Even as a young child, I preferred horror movies above every other movie genre. This is the nice way of saying that I liked to watch people die violently, or try not to.
So begins Aaron Orbey’s article from The New Yorker. Entitled “Mourning Through Horror Movies,” the piece explores the idea that horror movies are not counter to emotional healing but may actually help soothe people by reflecting the anxieties of the time back at them.
I hate to feel overly like I’m latching onto the idea, but I wholeheartedly agree with it. I made a point of discussing this exact idea in the mid-00s by melding together The Global War on Terror and torture porn. Movies like Saw, both Hostels, and Turistas are clearly some kind of reaction to American anxieties about the world at large.
You could do the same thing with all subgenres of horror films, as Mr. Orbey discusses in his New Yorker article:
John Carpenter’s Halloween, the pioneering slasher film, punished sexually forward women at the hands of a knife-wielding stalker, leaving only the virgin alive. Screenwriters in the eighties transformed a rising divorce rate into fodder for films like The Lost Boys, in which mom’s new suitor is a vampire. In the aughts, The Ring and One Missed Call mocked technology fanatics, characters too latched to electronics to avoid the curses they contain.
The Fifties reflected our fears about nuclear war, and so the movies themselves ended up with giant bugs and thermonuclear people. This is the era of science fiction. Horror movies existed, but they were very often freakish in nature.
The Sixties very often latched onto the idea of social and political upheaval, and so you got flicks like George A. Romero’s Night of the Living Dead, which is not just a great exploration of the changing status of race in the United States but a then-modern take on humanity’s relative value.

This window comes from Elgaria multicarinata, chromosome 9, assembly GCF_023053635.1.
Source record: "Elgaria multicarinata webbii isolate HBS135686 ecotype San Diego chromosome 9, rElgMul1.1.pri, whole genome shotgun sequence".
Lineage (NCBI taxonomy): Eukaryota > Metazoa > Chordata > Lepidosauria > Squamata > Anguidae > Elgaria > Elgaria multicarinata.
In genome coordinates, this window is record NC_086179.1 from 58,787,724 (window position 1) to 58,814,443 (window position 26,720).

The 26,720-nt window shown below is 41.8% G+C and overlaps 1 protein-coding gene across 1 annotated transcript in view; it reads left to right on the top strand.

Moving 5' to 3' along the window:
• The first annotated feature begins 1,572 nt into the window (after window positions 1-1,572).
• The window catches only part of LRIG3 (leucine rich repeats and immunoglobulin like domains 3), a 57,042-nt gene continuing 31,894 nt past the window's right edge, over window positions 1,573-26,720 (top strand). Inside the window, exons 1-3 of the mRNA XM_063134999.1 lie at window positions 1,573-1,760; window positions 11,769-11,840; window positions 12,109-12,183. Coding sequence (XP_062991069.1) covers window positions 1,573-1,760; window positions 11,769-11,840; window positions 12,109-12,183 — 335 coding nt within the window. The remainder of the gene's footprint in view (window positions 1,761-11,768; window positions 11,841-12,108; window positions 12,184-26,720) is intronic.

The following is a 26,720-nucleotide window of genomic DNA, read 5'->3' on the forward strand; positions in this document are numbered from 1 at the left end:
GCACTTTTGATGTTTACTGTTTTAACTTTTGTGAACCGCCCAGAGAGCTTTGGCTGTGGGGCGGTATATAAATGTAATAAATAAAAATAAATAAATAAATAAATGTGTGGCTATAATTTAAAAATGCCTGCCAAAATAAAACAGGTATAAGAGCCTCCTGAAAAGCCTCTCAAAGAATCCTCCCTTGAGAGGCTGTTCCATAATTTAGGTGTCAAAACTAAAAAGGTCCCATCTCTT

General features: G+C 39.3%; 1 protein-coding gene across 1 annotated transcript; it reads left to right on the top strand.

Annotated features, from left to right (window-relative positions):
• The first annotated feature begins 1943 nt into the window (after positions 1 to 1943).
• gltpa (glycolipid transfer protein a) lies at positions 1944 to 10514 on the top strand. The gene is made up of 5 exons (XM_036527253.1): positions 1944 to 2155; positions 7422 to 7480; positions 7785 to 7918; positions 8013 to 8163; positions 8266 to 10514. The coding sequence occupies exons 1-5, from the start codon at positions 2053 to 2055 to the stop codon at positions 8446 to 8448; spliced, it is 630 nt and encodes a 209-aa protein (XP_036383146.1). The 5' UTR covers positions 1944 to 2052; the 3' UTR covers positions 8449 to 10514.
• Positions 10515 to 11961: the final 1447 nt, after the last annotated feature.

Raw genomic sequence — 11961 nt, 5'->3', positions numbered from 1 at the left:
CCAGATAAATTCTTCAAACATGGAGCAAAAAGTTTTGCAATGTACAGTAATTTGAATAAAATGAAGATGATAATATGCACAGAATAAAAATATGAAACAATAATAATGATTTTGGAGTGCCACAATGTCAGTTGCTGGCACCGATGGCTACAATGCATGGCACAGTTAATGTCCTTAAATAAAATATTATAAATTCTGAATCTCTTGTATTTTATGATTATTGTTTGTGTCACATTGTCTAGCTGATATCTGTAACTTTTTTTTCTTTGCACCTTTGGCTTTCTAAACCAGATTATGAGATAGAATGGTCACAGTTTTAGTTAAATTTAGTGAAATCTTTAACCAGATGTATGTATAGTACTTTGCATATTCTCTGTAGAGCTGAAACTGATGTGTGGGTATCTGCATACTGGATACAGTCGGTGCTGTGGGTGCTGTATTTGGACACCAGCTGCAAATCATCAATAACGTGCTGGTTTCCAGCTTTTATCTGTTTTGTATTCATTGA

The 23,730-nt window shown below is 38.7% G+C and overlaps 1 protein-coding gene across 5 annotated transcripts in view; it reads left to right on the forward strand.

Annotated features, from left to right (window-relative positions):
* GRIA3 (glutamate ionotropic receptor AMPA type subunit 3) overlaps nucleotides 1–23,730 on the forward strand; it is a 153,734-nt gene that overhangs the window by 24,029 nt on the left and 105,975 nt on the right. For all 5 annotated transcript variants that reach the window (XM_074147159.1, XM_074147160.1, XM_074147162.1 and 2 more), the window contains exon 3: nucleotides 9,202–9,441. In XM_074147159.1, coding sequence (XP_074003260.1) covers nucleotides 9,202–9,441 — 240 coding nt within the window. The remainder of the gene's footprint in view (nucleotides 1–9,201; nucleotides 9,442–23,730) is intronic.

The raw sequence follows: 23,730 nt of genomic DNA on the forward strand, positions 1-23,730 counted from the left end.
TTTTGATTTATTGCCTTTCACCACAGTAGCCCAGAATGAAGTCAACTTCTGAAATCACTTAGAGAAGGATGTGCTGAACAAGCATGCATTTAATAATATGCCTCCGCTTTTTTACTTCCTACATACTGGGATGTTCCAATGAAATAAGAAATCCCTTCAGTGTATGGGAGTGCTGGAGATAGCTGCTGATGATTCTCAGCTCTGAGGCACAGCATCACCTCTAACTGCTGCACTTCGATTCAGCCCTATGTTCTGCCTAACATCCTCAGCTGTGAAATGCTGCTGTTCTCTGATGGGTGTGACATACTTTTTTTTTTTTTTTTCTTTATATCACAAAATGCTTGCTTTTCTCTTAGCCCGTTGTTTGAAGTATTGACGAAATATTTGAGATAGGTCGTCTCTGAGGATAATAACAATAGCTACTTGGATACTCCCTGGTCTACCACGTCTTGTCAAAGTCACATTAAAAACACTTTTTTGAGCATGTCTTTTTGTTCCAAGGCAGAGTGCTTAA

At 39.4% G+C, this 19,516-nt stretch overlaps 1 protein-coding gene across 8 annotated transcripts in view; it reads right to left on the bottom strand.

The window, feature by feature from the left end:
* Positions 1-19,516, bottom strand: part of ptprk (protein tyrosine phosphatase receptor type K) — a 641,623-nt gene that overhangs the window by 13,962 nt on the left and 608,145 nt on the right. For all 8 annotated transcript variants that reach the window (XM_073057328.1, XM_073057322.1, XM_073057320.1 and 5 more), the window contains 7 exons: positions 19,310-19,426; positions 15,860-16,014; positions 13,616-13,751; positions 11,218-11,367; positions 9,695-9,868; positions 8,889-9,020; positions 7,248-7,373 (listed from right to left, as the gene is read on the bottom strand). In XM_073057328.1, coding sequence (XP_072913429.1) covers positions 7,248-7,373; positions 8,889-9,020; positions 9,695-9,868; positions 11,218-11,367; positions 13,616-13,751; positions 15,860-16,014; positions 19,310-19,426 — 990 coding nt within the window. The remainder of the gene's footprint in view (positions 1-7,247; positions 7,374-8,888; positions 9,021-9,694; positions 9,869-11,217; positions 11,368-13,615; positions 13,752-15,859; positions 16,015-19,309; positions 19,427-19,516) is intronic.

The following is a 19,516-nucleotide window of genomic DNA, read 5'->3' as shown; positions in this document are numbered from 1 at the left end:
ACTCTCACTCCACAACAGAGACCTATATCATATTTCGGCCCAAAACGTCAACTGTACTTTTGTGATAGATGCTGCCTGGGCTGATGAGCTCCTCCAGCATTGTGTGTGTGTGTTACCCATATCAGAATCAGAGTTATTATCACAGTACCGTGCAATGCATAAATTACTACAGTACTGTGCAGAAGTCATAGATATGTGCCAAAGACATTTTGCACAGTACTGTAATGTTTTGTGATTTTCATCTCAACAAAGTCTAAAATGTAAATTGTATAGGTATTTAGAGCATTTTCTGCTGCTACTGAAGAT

The Seventies saw the rise of the slasher film, and though the decade was itself a quite turbulent time, several of the movies in this time period reflected our changing attitudes about sex. Okay, and though John Carpenter’s Halloween unintentionally set THE CODE for how sex and death would be intertwined for, well, decades to come. In fact, it appears that the Eighties would extend the metaphor about virginity and survival in horror movies. It’s where we get the idea of the Final Girl, even though that term wouldn’t come to be used for some time.
As the Reagan Era dragged on, however, people’s fears expanded beyond the merely personal and became societal in nature. Many more directors latched onto the ideas expressed in Romero’s more political films, and so the late Eighties saw a rise in overtly satirical horror flicks. Movies like They Live (from the master himself, John Carpenter) skewered consumerism as Dawn of the Dead had a decade before. It was not just a way to frighten moviegoers, but a way for Carpenter himself to have a cathartic experience with Reagan’s less-than-populist policies.